I use cereal cubes to cool fresh batches.

I have also found it convenient to freeze baby food in half-cup portions.  I like the Glad round half-cup containers.  These are the same ones I use in Keanna’s lunch box.

Most official documents you read will tell you to never microwave a bottle or baby food.  The reason for this is that the physics behind microwave cooking causes hot spots which can burn baby’s mouth.  Just use common sense and caution.  April doesn’t get bottles, so that’s not an issue in our house, but I do use the microwave to heat and thaw her food.  Just be sure to thoroughly mix any food that has been heated in the microwave to do away with any hot spots then check the temperature.  Because our fingers take so much abuse, they are not the best judge of true temperature.  It is better to check baby food temperature on your wrist, lip, or tongue.

Be sure to check back next weekend when I talk about feeding April grits.  And we may be starting veggies this week!

Friday, February 25, 2011

Beef Pot Roast with Gravy

My husband is a very meat-and-potatoes type of guy, so pot roast is right up his alley!  I tried many pot roast recipes (most ending in disappointment) before scrapping recipes and just throwing things together.  After trying different things, this is what I do now.

Beef Pot Roast
3 lb chuck roast (remember to get it on sale when it's under $2/lb!)
Garlic powder
1 1/4 cup water
1/2 packet onion soup mix (save other 1/2 for gravy)
Onions, wedged
Potatoes, halved
Carrots, cut into sticks

Place onions in bottom of slow cooker.

Coat both sides of roast with salt, pepper, and garlic powder.

Sear both sides of roast in a very hot skillet.

Place roast in slow cooker.  Deglaze your skillet by placing about 1/4 cup water in hot skillet.  Scrape the yummy bits the roast left behind; then pour into slow cooker.

Add additional cup of water to slow cooker, along with half of the onion soup packet.

Cover roast with desired amount of carrots and potatoes.

Cook on low 6-8 hours or high 3-4 hours (or until meat is tender).  Be careful not to overcook your roast, as that will lead to dry meat.

2 cups juice from slow cooker
3 Tbsp butter
3 Tbsp flour
1/2 packet onion soup mix
Garlic powder
Salt and pepper, to taste
Beef bouillon (optional)

To make gravy, take 2 cups liquid from the slow cooker (if you have more liquid and want more gravy, use it and adjust recipe accordingly).

In a saucepan, melt butter; add flour and mix.

Cook over medium heat approximately 2 minutes.

Add juice from slow cooker and whisk until gravy has thickened.

Add onion soup mix and garlic powder, salt, and pepper to taste.  If additional beef flavor is necessary, add beef bouillon to taste.  Serve immediately.

*Note: I like my gravy a little on the thick side, which is why I use 3 Tbsp butter and flour per 2 cups of liquid.  Typically it's 1 Tbsp butter/flour per 1 cup liquid, so if you don't like thick gravy, cut back on the butter and flour by 1 Tbsp each.

Wednesday, February 23, 2011

Roasting Peppers--Diced Green Chiles

Last month I posted a recipe for enchilada casserole and mentioned that I don’t regularly buy diced green chiles because they are out of my spending parameters.  I now no longer have to omit the chiles because of price—I started making my own!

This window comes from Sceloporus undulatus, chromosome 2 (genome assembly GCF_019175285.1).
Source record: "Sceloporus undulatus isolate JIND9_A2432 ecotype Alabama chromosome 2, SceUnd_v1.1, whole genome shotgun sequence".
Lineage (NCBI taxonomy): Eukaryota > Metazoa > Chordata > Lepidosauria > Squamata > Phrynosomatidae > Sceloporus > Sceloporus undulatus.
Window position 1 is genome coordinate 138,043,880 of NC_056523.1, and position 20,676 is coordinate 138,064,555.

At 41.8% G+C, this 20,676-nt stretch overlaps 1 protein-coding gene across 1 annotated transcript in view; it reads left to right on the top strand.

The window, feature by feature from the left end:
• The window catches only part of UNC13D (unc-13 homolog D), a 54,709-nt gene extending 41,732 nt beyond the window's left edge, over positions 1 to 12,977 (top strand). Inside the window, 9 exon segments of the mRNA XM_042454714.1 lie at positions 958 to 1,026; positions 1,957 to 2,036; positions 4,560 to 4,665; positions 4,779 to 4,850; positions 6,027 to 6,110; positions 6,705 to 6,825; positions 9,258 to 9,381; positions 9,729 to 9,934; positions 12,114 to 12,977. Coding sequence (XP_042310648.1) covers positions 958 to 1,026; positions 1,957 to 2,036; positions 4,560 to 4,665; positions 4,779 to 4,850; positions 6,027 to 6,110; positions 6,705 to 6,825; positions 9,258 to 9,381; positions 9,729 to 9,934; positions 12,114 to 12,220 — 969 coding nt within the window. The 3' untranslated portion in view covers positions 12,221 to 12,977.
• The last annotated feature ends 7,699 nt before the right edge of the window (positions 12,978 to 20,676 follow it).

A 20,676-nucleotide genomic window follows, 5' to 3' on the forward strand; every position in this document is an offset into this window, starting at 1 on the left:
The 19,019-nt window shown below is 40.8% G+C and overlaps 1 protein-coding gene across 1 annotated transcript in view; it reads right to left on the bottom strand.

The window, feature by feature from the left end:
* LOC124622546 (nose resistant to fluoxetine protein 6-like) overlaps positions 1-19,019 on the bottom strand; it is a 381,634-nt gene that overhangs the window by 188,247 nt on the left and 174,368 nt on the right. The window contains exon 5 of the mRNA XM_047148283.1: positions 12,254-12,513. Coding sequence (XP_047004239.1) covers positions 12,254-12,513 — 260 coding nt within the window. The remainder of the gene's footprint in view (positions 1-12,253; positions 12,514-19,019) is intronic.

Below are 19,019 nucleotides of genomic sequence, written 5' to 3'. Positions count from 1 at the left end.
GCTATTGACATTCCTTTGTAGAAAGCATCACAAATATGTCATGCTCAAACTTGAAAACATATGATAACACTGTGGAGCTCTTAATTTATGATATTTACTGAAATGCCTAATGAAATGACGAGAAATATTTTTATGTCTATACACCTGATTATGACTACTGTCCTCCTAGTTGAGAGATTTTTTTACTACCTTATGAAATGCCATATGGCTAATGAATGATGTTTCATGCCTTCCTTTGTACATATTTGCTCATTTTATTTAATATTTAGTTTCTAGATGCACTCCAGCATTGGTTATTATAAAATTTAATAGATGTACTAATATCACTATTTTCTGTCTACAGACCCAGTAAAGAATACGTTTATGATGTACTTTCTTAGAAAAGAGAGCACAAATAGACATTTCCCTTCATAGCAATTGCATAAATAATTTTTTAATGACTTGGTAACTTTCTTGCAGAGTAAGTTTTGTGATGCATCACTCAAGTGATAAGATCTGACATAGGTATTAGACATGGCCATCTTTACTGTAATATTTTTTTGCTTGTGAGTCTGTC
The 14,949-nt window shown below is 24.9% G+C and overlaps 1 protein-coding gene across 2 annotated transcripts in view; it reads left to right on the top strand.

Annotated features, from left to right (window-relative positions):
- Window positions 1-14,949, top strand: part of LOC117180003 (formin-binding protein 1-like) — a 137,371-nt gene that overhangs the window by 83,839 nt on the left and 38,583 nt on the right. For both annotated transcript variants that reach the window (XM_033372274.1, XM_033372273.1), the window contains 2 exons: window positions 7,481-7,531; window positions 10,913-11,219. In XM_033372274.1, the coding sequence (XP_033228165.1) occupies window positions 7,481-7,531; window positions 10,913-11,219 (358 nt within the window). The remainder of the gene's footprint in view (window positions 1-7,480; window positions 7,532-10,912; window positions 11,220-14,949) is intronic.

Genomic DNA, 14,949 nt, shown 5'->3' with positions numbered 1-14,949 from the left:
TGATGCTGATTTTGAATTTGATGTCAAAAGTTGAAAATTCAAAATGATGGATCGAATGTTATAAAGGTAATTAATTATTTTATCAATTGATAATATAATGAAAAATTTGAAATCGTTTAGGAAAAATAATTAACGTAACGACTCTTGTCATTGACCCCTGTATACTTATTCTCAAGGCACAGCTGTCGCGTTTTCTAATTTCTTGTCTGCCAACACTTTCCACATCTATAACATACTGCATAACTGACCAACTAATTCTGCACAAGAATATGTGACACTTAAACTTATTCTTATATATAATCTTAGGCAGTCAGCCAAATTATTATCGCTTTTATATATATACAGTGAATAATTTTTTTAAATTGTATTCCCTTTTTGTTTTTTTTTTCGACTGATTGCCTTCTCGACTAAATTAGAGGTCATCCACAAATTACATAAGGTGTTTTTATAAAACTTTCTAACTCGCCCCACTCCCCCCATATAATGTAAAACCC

Trying to buy peppers at the grocery store may cause some confusion.  What is often labeled as pasilla chiles are actually poblano chiles.  This mild pepper is what I used, though other varieties would work too.  I found mine at WinCo for $0.98 per pound.  I hope to grow some in my garden this year.  For more heat, try Serrano chiles.

Most of the heat of a pepper is located in its seed and the inner membrane.  When using hot chiles, you can decrease the heat by removing the seeds and this membrane.  For more heat, leave the membranes intact and use the seeds.

There are multiple ways to roast chiles.  I will discuss two here.  Regardless of how you prepare your chiles, it is advised that you wear gloves when handling spicy varieties.

Flame-roasted Chiles
Place chiles directly over flames of gas burner on high.  Rotate with tongs as skin blisters and chars, for even roasting.

Blistered skin

Charred skin

Remove from heat and let cool slightly.  Scrape a knife over skin to peel.

Slice pepper down middle.  Remove stem.  Scrape seeds and membrane, if desired.  Slice chile into strips then dice.

This stove-top method works great, but if you want to roast a lot of chiles at once, you’ll probably want to broil them.  You can do this on a foil-lined pan, but I prefer to just put the foil straight on the rack.  This has two advantages:  one less dish to clean and more even roasting.  Many times chiles have a triangular cross section.  This means they will roll to the flat sides, making it harder to roast them.  With the foil directly on the oven rack, I can nestle one of the ridges of the peppers into a gap in the rack, exposing the opposite flat side to the heating element.  Does that make sense?

Broil-roasted Chiles
Cover oven rack with foil and place chiles on foil.  Adjust rack so tops of chiles are at least six inches away from the heat.  Broil, turning occasionally, until evenly and completely roasted.

Remove from oven and continue with steps above.

I roasted two poblanos and ended up with
six ounces of diced chiles.

You can make a lot at a time and freeze them in usable portions.

Not only do I use chiles in enchilada casserole, but also in taco soup.  Check back in the near future for that recipe!